• Insert comments to explain why changes are proposed. Doing so minimizes confusion and back-and-forth attempts to get on the same page. 

    • Automate expectations with artificial intelligence (AI) technology to automatically review contracts and suggest edits to align with company standards.

Identify Key Language and Positions

A solid contractual position is necessary to guide communication, ensure flexibility, and protect interests. Company standards are most commonly written down in a corporate legal playbook for reference, but must be continually referred to and upheld by the review team. Contract reviewers must know how to identify key language and assess whether it’s in line with company positions. 

It’s worth spending extra time assessing:

    • Clear, unambiguous language: Language is ambiguous when it is subject to more than one meaning. For instance, if a contract refers to a “dollar” amount, but parties are from the U.S. and Canada, it’s unclear whether the term is referring to the American dollar or the Canadian dollar.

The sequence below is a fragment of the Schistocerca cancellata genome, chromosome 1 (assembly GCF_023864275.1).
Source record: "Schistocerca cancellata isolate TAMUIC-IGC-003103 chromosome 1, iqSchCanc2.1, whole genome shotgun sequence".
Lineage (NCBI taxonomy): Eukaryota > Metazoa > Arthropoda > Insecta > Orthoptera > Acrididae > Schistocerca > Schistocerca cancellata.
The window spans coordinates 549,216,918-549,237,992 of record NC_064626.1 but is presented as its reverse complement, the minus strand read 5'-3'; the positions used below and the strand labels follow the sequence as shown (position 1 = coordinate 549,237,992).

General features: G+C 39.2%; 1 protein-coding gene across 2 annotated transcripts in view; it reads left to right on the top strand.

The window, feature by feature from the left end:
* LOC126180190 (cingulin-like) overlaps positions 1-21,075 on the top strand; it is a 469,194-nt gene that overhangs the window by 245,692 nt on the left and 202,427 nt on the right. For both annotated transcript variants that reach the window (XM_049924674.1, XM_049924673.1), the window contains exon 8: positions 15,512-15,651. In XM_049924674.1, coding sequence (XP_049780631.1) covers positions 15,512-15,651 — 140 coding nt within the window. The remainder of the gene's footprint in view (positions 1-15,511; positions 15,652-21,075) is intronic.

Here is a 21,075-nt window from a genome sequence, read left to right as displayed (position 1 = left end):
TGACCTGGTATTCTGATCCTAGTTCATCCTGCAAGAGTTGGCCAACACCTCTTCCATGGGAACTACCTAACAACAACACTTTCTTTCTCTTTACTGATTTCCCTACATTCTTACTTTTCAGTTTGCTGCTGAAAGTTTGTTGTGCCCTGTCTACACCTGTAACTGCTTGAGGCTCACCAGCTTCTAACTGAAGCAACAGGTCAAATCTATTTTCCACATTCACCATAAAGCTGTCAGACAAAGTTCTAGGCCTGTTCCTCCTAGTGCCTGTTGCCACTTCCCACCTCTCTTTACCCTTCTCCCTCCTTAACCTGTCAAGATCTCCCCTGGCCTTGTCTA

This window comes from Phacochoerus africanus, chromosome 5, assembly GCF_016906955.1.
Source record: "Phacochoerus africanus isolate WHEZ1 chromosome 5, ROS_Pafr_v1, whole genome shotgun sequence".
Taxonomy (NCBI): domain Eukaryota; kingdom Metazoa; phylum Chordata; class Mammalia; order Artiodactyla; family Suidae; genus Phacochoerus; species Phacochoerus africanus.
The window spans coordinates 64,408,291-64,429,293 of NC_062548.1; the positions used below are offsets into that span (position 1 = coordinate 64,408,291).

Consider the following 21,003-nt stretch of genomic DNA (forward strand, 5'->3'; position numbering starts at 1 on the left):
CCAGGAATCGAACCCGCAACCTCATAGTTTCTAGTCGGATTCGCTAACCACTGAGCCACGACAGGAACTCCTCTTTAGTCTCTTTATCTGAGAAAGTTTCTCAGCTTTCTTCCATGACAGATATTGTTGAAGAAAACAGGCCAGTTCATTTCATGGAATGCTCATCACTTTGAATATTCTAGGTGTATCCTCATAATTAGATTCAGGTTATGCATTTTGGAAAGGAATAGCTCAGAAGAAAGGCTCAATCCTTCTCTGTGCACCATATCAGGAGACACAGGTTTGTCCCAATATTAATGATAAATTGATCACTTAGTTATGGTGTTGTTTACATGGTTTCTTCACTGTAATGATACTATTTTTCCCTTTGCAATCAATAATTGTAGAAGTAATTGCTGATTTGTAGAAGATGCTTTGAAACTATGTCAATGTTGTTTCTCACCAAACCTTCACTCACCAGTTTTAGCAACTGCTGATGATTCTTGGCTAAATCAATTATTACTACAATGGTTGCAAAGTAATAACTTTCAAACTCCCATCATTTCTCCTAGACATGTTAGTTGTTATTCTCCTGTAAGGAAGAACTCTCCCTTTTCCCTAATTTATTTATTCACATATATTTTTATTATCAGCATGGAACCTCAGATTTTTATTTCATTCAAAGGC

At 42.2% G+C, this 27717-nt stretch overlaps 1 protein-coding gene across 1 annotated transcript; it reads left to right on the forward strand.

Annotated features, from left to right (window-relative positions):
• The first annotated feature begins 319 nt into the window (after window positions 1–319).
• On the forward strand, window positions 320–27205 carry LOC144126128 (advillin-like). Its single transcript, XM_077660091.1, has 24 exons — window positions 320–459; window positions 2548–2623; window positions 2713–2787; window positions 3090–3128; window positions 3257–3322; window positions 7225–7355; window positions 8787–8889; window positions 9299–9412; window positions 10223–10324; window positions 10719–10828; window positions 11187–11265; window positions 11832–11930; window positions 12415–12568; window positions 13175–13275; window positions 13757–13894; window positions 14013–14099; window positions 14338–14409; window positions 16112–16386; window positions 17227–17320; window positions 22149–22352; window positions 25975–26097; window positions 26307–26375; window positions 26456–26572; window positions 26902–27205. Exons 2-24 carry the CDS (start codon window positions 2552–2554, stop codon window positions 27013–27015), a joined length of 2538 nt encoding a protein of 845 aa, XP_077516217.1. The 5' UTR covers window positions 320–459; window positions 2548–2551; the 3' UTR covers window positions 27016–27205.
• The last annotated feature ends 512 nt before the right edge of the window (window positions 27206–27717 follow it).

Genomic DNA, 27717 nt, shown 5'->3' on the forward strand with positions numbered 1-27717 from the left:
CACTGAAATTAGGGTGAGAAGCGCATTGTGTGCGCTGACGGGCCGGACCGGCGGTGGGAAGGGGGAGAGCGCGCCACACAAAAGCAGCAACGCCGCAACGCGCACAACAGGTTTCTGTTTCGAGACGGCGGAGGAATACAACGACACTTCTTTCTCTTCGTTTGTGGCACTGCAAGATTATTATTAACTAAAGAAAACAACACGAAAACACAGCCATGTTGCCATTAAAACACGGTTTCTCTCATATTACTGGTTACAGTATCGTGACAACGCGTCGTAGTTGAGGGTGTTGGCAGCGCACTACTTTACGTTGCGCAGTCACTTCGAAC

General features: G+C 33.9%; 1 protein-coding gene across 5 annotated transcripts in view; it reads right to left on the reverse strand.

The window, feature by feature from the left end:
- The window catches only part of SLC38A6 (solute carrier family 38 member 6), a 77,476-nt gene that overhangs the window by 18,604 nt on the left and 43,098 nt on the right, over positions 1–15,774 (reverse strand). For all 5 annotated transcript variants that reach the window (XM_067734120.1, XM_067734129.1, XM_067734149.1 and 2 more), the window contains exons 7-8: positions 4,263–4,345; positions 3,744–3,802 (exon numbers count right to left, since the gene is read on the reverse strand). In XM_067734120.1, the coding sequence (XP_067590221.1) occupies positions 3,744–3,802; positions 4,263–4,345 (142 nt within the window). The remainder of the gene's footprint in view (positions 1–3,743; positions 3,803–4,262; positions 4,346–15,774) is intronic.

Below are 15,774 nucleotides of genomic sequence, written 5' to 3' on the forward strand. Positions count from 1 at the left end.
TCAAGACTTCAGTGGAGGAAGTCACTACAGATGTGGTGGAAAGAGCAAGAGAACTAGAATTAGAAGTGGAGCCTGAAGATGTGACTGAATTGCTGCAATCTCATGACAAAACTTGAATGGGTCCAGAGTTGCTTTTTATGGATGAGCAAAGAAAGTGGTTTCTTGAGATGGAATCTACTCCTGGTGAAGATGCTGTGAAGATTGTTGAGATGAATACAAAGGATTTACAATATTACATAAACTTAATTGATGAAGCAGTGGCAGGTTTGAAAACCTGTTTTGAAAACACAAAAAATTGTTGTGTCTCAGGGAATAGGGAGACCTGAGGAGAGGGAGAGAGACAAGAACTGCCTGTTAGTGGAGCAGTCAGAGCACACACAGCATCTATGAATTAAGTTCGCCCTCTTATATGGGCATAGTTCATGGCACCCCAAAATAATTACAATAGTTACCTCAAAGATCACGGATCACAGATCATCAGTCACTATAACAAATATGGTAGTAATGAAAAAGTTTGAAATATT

• Scope of work, payment clauses, dates, and deadlines: The epicenter of a contract includes what is to be delivered, when, how, and to what extent. Parties want to ensure they can realistically meet the specified demands.
    • Default terms: Parties must know what is to happen should one or more signees breach the terms of the contract. Leniency in default actions can protect a company from severe consequences like losing business, paying penalties, or defending themselves in court.
    • Termination and renewal terms: Companies want to ensure they’re not locked into an agreement longer than anticipated. Perusing auto-renewal language and opt-out windows, as well as potential repercussions, will limit risk. Calendar reminders can be set ahead of time to avoid missed opportunities for cancellations or renegotiations.